"As part of our work to end the opioid crisis in the Commonwealth, the MSV has been an active advocate for S.B. 1469 and H.B. 2322 and many other relevant bills to help policymakers develop best practices and guidelines to reduce opioid use disorder and the misuse of opioids in Virginia,” said Art Vayer, MD, MSV president. “It is more important now than ever that health care workers use their voice to educate legislators and public officials about necessary legislation and policy to support patients. Legislation like S.B. 1469 and H.B. 2322 help us continue the necessary work to put an end to the opioid crisis and help those with addiction access the care they need."

“The Commonwealth already has demonstrated leadership in multiple areas to help save lives from overdose and improve care for those with an opioid use disorder,” wrote AMA Executive Vice President and CEO James L. Madara, MD. “The AMA holds this up as a national example because it demonstrates that when public officials, public health leaders and the medical and health care community work together to remove barriers to care, patients benefit, and lives are saved.”

Dr. Madara pointed to several provisions that can serve as a model to other states, including:

  • Conditioning funds on support for evidence-based treatment of opioid use disorder and any co-occurring substance use disorder or mental health conditions; support for evidence-based efforts for justice-involved individuals, pregnant, or parenting women; and broad efforts to focus on preventing overdose and death.
  • Focusing on the need to support existing programs with proven success, new programs to address health inequities, and transparency provisions to ensure that there is appropriate monitoring and oversight of funds disbursed.

These are among the types of provisions called for by a recent Johns Hopkins School of Public Health report, “Principles for the Use of Funds From the Opioid Litigation.” The AMA and more than 30 national, medical, academic and other organizations have endorsed the principles.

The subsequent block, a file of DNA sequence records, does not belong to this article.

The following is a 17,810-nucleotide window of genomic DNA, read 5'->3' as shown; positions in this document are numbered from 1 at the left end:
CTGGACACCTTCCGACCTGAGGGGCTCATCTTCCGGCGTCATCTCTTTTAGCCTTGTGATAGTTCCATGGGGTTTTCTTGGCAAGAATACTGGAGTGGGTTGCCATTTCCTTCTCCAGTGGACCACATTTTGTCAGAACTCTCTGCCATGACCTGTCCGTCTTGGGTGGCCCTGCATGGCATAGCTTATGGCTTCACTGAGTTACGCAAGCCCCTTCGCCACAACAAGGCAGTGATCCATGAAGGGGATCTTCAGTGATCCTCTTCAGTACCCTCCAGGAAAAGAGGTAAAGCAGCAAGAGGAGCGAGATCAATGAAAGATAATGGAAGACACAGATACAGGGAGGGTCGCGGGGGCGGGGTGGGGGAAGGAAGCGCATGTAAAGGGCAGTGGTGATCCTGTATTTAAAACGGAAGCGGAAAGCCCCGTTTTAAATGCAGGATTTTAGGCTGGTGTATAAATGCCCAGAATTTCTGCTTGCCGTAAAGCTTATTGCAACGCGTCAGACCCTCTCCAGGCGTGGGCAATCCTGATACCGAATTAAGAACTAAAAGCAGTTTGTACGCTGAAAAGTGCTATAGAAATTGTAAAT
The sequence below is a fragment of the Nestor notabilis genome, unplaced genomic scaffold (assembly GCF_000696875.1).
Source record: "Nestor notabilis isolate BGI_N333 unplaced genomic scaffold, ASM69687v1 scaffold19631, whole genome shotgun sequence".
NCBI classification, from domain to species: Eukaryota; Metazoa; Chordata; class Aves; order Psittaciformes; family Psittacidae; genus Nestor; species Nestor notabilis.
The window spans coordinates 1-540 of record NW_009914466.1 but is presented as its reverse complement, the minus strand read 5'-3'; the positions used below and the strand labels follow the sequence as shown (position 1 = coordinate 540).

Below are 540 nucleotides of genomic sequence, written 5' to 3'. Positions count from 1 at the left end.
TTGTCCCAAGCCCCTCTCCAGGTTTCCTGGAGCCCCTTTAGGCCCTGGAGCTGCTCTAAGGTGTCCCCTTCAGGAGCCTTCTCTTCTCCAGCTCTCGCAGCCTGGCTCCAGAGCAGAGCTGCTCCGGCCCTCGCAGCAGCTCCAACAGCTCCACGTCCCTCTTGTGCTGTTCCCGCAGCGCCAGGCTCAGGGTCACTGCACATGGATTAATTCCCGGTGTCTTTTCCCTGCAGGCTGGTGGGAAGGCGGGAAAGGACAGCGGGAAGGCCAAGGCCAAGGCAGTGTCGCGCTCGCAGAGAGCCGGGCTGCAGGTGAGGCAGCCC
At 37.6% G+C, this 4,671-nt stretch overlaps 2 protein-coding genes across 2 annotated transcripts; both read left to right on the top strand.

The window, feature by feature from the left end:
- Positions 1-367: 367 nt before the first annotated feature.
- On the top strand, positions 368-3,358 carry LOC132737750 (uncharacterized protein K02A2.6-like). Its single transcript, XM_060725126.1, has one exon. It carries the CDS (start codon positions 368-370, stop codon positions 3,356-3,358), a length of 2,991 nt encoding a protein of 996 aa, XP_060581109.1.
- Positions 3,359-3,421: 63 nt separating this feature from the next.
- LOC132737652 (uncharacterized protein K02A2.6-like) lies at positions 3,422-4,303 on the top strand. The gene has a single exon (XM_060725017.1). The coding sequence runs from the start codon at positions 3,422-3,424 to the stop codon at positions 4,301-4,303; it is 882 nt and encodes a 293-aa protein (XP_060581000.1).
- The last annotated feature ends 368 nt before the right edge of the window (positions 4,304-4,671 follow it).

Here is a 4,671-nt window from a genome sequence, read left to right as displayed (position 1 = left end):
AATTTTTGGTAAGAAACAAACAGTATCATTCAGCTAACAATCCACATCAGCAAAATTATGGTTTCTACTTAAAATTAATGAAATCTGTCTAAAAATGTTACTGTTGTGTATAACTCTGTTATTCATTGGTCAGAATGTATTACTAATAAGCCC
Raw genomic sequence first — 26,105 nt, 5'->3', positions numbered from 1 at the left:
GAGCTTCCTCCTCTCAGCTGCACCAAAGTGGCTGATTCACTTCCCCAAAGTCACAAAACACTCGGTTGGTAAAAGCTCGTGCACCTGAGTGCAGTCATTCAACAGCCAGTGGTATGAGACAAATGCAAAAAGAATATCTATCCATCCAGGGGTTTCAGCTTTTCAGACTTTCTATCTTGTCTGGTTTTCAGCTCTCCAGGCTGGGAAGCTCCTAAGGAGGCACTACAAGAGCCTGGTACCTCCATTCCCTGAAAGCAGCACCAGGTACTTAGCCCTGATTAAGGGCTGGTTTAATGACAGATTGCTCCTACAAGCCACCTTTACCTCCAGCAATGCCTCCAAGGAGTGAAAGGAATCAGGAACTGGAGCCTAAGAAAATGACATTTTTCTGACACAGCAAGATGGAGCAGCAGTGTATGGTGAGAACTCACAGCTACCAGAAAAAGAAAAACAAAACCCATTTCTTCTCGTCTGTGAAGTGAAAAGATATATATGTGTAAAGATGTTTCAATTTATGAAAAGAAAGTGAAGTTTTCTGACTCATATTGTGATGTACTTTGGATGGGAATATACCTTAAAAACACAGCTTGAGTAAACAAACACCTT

In one of the most comprehensive efforts to evaluate networks and enhance access to care for substance use disorders (SUD), the Colorado Division of Insurance proposed a new rule that would provide clarity about the true nature of SUD access in Colorado. The proposed regulation would add several important provisions, including requiring health plans to provide to the CDI:

  • Detailed information for each network regarding in-network providers for SUD and opioid use disorder treatment on a county-by-county basis
  • The federal “x-waiver” limit per provider type
  • The total number of prescriptions filled by unique enrollees
  • The policies and procedures to ensure enrollee access to opioid treatment programs (OTPs)
  • The methodology used by the carrier to determine network sufficiency to ensure access to medications for SUD and OUD
  • Policies and procedures regarding prior authorization requirements for medications for SUD and OUD
  • Coverage and utilization management for MAT medications for SUD and OUD
  • Processes to recruit and retain providers to prescribe MAT for SUD and OUD, including buprenorphine, to enrollees
  • The evidentiary standards and practices used to determine eligibility of providers prescribe MAT for SUD and OUD to join the network

The AMA provided detailed comments to the CDI to further enhance the regulation.

This regulation shall be effective on June 1, 2021.